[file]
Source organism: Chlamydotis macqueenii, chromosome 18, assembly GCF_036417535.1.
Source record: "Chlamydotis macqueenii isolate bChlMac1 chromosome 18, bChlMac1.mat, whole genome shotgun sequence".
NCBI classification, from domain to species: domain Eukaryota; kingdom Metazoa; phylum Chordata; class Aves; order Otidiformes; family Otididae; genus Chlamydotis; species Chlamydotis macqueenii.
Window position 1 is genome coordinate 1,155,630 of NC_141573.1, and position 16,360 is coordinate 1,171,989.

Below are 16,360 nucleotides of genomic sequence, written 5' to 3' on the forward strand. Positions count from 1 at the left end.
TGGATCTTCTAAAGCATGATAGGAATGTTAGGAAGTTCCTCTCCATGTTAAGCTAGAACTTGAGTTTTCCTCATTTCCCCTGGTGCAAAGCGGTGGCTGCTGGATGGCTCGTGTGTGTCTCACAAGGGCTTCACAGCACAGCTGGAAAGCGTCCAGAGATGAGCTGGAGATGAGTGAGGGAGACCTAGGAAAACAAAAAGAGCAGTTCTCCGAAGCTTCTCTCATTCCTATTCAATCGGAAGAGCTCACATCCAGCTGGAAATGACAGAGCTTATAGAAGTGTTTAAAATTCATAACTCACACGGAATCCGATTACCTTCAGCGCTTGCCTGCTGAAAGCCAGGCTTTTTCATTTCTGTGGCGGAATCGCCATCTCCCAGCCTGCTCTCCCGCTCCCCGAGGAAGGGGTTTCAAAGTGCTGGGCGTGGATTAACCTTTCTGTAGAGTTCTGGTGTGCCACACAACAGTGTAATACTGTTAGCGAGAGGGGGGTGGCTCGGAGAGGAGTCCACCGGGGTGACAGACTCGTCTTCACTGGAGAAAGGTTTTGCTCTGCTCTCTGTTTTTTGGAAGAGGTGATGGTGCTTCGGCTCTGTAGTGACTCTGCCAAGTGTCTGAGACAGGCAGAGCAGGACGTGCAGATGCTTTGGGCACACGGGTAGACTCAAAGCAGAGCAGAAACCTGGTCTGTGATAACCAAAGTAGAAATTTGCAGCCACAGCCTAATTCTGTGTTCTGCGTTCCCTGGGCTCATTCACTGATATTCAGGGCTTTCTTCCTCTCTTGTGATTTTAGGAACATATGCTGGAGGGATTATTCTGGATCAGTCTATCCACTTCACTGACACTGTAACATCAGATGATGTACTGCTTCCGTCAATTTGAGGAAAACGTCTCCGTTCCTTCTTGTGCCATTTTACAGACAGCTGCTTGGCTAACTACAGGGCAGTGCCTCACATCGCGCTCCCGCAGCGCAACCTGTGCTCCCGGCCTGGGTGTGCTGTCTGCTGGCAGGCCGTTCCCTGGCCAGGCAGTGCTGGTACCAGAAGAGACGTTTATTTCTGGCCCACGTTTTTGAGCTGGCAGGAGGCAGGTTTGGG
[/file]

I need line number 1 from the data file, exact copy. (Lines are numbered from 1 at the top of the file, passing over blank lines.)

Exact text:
Source organism: Chlamydotis macqueenii, chromosome 18, assembly GCF_036417535.1.